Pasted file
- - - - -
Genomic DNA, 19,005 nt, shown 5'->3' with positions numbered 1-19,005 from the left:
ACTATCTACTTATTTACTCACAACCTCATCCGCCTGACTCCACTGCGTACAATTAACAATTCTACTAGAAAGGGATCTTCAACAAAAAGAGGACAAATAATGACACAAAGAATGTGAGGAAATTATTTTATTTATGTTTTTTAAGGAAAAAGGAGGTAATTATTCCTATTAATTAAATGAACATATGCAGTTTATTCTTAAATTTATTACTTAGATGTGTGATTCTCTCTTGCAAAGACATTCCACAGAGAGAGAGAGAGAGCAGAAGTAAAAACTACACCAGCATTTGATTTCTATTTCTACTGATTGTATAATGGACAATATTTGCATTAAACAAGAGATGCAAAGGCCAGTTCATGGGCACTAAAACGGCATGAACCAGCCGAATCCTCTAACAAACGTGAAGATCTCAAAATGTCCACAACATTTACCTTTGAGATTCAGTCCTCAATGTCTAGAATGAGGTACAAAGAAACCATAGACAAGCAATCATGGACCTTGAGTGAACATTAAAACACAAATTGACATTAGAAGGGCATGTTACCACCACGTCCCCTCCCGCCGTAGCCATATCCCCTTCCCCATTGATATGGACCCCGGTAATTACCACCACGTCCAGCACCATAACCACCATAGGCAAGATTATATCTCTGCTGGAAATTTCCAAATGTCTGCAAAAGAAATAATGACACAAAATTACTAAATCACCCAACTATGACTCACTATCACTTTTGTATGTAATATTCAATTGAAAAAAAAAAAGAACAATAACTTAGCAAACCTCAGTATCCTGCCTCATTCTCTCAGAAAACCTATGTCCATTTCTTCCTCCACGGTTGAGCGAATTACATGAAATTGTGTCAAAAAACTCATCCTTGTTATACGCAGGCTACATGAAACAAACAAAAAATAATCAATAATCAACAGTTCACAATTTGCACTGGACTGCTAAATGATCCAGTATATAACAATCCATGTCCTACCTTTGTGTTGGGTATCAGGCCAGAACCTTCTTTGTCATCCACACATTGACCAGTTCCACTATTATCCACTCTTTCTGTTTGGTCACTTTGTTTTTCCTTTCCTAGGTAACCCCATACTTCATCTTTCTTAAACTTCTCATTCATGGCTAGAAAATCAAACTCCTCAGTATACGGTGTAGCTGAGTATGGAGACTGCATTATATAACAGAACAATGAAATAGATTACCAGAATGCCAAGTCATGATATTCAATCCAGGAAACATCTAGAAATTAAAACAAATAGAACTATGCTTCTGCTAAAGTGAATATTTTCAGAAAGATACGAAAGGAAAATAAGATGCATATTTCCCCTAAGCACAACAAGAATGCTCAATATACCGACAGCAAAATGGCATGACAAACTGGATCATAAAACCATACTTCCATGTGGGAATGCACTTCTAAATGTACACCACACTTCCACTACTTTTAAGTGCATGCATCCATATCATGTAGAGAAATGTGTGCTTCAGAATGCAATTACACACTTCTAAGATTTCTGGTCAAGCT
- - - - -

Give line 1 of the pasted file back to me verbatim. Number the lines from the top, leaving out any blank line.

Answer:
Genomic DNA, 19,005 nt, shown 5'->3' with positions numbered 1-19,005 from the left: